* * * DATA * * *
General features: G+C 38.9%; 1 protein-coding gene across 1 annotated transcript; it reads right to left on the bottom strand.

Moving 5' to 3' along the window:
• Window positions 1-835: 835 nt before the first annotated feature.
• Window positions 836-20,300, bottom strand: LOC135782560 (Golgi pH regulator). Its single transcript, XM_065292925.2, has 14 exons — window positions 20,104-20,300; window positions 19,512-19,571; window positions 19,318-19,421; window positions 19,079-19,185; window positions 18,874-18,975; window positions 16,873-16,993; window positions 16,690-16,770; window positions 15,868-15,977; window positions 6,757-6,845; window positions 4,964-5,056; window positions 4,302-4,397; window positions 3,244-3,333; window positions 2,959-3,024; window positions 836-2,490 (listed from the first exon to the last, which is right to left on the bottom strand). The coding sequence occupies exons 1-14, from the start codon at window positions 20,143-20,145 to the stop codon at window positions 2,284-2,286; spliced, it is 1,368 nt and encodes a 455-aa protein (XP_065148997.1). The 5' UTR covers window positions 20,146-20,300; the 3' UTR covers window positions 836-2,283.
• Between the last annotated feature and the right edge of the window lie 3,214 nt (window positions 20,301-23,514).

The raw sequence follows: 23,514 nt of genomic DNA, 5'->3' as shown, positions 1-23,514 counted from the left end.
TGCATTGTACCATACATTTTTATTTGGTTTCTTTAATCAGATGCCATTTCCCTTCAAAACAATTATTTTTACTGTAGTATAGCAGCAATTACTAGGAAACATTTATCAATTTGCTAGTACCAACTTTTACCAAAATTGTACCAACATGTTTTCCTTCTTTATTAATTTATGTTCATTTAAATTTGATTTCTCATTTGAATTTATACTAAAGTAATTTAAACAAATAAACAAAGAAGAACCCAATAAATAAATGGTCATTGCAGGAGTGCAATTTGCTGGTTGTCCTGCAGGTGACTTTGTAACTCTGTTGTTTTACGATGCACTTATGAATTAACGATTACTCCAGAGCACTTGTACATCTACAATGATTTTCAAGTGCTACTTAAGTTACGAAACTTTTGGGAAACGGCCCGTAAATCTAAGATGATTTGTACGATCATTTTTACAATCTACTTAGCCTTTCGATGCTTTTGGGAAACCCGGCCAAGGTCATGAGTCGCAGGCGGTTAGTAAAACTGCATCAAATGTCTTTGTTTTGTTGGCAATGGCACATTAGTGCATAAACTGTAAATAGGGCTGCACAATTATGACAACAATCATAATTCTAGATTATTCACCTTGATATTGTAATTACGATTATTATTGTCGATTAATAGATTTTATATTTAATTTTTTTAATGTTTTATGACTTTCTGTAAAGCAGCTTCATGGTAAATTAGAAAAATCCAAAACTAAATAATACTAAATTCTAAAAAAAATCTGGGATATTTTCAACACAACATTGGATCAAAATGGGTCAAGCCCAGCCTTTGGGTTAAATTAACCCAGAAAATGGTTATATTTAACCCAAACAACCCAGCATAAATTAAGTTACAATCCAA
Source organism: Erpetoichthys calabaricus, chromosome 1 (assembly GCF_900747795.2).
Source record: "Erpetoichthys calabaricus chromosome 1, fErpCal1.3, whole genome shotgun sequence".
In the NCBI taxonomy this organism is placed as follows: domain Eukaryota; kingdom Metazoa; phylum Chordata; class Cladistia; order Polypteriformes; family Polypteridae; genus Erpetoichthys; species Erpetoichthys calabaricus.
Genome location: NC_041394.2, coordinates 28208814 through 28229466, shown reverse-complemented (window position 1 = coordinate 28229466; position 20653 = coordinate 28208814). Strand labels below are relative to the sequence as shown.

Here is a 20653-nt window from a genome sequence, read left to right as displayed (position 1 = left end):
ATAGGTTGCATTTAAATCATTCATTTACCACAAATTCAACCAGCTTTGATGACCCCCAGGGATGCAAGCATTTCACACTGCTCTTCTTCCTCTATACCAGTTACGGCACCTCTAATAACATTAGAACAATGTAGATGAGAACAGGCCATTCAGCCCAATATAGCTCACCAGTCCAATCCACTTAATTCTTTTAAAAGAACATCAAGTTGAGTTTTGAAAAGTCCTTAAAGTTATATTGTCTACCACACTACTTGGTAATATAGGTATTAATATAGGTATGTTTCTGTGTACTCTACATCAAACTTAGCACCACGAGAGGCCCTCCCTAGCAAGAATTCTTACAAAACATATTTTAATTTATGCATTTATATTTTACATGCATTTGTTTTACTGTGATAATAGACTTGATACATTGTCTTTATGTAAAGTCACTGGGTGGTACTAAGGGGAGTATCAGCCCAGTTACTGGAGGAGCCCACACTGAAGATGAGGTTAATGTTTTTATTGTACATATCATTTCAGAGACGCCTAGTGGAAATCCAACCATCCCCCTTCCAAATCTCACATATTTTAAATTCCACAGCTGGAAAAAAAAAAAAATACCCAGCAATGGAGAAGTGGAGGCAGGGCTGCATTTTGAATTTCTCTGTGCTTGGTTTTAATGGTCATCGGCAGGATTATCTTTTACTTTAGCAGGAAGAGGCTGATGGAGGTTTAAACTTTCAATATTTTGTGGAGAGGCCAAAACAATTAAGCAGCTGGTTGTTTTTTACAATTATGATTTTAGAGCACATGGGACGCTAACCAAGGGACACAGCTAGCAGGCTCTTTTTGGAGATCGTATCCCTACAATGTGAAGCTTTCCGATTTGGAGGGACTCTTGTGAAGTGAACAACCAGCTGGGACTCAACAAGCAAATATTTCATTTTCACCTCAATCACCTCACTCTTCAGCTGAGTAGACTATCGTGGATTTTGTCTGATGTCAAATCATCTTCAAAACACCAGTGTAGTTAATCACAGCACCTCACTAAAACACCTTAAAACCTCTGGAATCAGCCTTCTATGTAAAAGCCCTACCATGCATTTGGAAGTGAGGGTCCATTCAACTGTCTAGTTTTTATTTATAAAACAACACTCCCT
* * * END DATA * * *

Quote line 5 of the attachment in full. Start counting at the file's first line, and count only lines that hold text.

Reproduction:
• Between the last annotated feature and the right edge of the window lie 3,214 nt (window positions 20,301-23,514).